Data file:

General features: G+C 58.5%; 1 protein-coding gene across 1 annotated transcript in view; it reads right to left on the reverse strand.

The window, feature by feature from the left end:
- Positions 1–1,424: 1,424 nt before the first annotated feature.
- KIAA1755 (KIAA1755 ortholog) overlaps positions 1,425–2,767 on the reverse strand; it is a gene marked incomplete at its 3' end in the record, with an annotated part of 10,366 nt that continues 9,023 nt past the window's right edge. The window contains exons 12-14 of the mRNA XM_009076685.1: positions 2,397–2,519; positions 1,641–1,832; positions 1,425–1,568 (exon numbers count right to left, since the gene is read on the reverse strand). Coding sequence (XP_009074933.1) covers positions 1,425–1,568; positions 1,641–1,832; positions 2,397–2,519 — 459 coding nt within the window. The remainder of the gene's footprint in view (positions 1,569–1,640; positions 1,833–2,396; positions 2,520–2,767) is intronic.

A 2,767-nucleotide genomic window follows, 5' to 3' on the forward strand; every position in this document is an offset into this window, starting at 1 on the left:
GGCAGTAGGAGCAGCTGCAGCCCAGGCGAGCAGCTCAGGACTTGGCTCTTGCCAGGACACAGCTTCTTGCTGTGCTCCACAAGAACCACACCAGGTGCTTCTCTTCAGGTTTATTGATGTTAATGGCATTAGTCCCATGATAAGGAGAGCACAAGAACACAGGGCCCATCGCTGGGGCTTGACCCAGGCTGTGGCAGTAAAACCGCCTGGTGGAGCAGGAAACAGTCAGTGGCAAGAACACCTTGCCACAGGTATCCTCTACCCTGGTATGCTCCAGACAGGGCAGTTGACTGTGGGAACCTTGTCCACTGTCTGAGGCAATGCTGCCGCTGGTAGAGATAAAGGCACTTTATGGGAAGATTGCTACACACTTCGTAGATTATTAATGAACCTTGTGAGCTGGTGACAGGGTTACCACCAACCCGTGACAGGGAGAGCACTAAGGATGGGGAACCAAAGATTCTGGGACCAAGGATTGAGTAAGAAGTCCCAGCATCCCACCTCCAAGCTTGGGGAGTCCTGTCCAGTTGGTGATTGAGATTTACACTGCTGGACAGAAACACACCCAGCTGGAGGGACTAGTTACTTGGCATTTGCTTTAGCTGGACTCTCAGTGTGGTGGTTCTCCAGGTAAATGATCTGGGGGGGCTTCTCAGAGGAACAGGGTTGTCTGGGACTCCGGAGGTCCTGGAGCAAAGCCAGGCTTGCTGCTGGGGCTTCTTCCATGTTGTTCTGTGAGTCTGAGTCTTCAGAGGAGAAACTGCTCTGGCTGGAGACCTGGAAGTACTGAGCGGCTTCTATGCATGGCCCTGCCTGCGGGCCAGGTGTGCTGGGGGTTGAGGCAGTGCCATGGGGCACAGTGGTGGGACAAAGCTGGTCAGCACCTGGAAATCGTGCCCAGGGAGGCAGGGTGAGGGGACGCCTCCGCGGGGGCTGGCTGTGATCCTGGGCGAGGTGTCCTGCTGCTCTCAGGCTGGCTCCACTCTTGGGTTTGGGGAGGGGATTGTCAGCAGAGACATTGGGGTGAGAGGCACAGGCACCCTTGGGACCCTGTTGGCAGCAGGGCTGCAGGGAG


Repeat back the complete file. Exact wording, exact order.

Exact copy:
General features: G+C 58.5%; 1 protein-coding gene across 1 annotated transcript in view; it reads right to left on the reverse strand.

The window, feature by feature from the left end:
- Positions 1–1,424: 1,424 nt before the first annotated feature.
- KIAA1755 (KIAA1755 ortholog) overlaps positions 1,425–2,767 on the reverse strand; it is a gene marked incomplete at its 3' end in the record, with an annotated part of 10,366 nt that continues 9,023 nt past the window's right edge. The window contains exons 12-14 of the mRNA XM_009076685.1: positions 2,397–2,519; positions 1,641–1,832; positions 1,425–1,568 (exon numbers count right to left, since the gene is read on the reverse strand). Coding sequence (XP_009074933.1) covers positions 1,425–1,568; positions 1,641–1,832; positions 2,397–2,519 — 459 coding nt within the window. The remainder of the gene's footprint in view (positions 1,569–1,640; positions 1,833–2,396; positions 2,520–2,767) is intronic.

A 2,767-nucleotide genomic window follows, 5' to 3' on the forward strand; every position in this document is an offset into this window, starting at 1 on the left:
GGCAGTAGGAGCAGCTGCAGCCCAGGCGAGCAGCTCAGGACTTGGCTCTTGCCAGGACACAGCTTCTTGCTGTGCTCCACAAGAACCACACCAGGTGCTTCTCTTCAGGTTTATTGATGTTAATGGCATTAGTCCCATGATAAGGAGAGCACAAGAACACAGGGCCCATCGCTGGGGCTTGACCCAGGCTGTGGCAGTAAAACCGCCTGGTGGAGCAGGAAACAGTCAGTGGCAAGAACACCTTGCCACAGGTATCCTCTACCCTGGTATGCTCCAGACAGGGCAGTTGACTGTGGGAACCTTGTCCACTGTCTGAGGCAATGCTGCCGCTGGTAGAGATAAAGGCACTTTATGGGAAGATTGCTACACACTTCGTAGATTATTAATGAACCTTGTGAGCTGGTGACAGGGTTACCACCAACCCGTGACAGGGAGAGCACTAAGGATGGGGAACCAAAGATTCTGGGACCAAGGATTGAGTAAGAAGTCCCAGCATCCCACCTCCAAGCTTGGGGAGTCCTGTCCAGTTGGTGATTGAGATTTACACTGCTGGACAGAAACACACCCAGCTGGAGGGACTAGTTACTTGGCATTTGCTTTAGCTGGACTCTCAGTGTGGTGGTTCTCCAGGTAAATGATCTGGGGGGGCTTCTCAGAGGAACAGGGTTGTCTGGGACTCCGGAGGTCCTGGAGCAAAGCCAGGCTTGCTGCTGGGGCTTCTTCCATGTTGTTCTGTGAGTCTGAGTCTTCAGAGGAGAAACTGCTCTGGCTGGAGACCTGGAAGTACTGAGCGGCTTCTATGCATGGCCCTGCCTGCGGGCCAGGTGTGCTGGGGGTTGAGGCAGTGCCATGGGGCACAGTGGTGGGACAAAGCTGGTCAGCACCTGGAAATCGTGCCCAGGGAGGCAGGGTGAGGGGACGCCTCCGCGGGGGCTGGCTGTGATCCTGGGCGAGGTGTCCTGCTGCTCTCAGGCTGGCTCCACTCTTGGGTTTGGGGAGGGGATTGTCAGCAGAGACATTGGGGTGAGAGGCACAGGCACCCTTGGGACCCTGTTGGCAGCAGGGCTGCAGGGAG